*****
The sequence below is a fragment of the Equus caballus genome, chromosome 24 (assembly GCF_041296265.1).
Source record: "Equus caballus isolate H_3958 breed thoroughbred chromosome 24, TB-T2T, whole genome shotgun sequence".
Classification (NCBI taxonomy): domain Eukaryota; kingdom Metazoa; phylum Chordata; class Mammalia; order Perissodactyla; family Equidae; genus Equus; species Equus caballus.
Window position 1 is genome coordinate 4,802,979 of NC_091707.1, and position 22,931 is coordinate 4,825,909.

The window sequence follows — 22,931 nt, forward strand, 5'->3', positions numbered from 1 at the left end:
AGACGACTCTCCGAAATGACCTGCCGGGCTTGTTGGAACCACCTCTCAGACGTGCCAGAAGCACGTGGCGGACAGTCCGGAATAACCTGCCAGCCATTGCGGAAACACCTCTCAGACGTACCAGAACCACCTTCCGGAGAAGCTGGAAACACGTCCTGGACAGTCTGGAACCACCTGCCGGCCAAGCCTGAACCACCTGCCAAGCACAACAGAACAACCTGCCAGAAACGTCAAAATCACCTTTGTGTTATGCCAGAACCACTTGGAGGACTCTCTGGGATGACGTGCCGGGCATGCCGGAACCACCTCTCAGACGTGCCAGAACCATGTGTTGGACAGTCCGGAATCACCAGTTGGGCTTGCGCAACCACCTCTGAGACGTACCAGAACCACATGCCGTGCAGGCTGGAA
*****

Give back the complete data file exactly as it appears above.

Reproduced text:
The sequence below is a fragment of the Equus caballus genome, chromosome 24 (assembly GCF_041296265.1).
Source record: "Equus caballus isolate H_3958 breed thoroughbred chromosome 24, TB-T2T, whole genome shotgun sequence".
Classification (NCBI taxonomy): domain Eukaryota; kingdom Metazoa; phylum Chordata; class Mammalia; order Perissodactyla; family Equidae; genus Equus; species Equus caballus.
Window position 1 is genome coordinate 4,802,979 of NC_091707.1, and position 22,931 is coordinate 4,825,909.

The window sequence follows — 22,931 nt, forward strand, 5'->3', positions numbered from 1 at the left end:
AGACGACTCTCCGAAATGACCTGCCGGGCTTGTTGGAACCACCTCTCAGACGTGCCAGAAGCACGTGGCGGACAGTCCGGAATAACCTGCCAGCCATTGCGGAAACACCTCTCAGACGTACCAGAACCACCTTCCGGAGAAGCTGGAAACACGTCCTGGACAGTCTGGAACCACCTGCCGGCCAAGCCTGAACCACCTGCCAAGCACAACAGAACAACCTGCCAGAAACGTCAAAATCACCTTTGTGTTATGCCAGAACCACTTGGAGGACTCTCTGGGATGACGTGCCGGGCATGCCGGAACCACCTCTCAGACGTGCCAGAACCATGTGTTGGACAGTCCGGAATCACCAGTTGGGCTTGCGCAACCACCTCTGAGACGTACCAGAACCACATGCCGTGCAGGCTGGAA